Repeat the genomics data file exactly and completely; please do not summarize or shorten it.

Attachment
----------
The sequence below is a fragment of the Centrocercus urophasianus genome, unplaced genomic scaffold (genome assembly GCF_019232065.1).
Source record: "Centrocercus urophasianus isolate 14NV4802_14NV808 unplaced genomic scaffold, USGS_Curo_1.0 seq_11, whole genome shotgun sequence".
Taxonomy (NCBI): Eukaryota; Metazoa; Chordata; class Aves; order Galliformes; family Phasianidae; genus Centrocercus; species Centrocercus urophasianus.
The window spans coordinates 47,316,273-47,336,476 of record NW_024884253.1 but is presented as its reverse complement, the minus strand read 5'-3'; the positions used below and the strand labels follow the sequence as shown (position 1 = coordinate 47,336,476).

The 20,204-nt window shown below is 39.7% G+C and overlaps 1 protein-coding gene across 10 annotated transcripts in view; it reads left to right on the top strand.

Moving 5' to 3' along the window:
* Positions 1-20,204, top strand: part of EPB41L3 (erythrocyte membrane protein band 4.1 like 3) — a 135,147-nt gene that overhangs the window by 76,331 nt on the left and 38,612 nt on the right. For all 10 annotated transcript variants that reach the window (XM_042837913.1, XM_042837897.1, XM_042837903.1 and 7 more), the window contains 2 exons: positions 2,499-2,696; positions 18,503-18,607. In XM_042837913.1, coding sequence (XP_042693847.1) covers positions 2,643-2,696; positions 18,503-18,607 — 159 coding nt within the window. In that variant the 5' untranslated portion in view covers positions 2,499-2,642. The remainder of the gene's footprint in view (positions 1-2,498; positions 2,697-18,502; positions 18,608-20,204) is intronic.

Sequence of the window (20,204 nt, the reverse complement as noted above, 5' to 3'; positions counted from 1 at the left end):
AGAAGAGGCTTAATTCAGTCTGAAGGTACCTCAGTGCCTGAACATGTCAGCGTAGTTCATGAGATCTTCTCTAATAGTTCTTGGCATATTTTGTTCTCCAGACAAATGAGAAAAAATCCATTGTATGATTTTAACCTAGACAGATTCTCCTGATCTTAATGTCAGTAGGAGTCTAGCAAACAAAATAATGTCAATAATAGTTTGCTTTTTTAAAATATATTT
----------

The sequence below is a fragment of the Centrocercus urophasianus genome, unplaced genomic scaffold (genome assembly GCF_019232065.1).
Source record: "Centrocercus urophasianus isolate 14NV4802_14NV808 unplaced genomic scaffold, USGS_Curo_1.0 seq_11, whole genome shotgun sequence".
Taxonomy (NCBI): Eukaryota; Metazoa; Chordata; class Aves; order Galliformes; family Phasianidae; genus Centrocercus; species Centrocercus urophasianus.
The window spans coordinates 47,316,273-47,336,476 of record NW_024884253.1 but is presented as its reverse complement, the minus strand read 5'-3'; the positions used below and the strand labels follow the sequence as shown (position 1 = coordinate 47,336,476).

The 20,204-nt window shown below is 39.7% G+C and overlaps 1 protein-coding gene across 10 annotated transcripts in view; it reads left to right on the top strand.

Moving 5' to 3' along the window:
* Positions 1-20,204, top strand: part of EPB41L3 (erythrocyte membrane protein band 4.1 like 3) — a 135,147-nt gene that overhangs the window by 76,331 nt on the left and 38,612 nt on the right. For all 10 annotated transcript variants that reach the window (XM_042837913.1, XM_042837897.1, XM_042837903.1 and 7 more), the window contains 2 exons: positions 2,499-2,696; positions 18,503-18,607. In XM_042837913.1, coding sequence (XP_042693847.1) covers positions 2,643-2,696; positions 18,503-18,607 — 159 coding nt within the window. In that variant the 5' untranslated portion in view covers positions 2,499-2,642. The remainder of the gene's footprint in view (positions 1-2,498; positions 2,697-18,502; positions 18,608-20,204) is intronic.

Sequence of the window (20,204 nt, the reverse complement as noted above, 5' to 3'; positions counted from 1 at the left end):
AGAAGAGGCTTAATTCAGTCTGAAGGTACCTCAGTGCCTGAACATGTCAGCGTAGTTCATGAGATCTTCTCTAATAGTTCTTGGCATATTTTGTTCTCCAGACAAATGAGAAAAAATCCATTGTATGATTTTAACCTAGACAGATTCTCCTGATCTTAATGTCAGTAGGAGTCTAGCAAACAAAATAATGTCAATAATAGTTTGCTTTTTTAAAATATATTT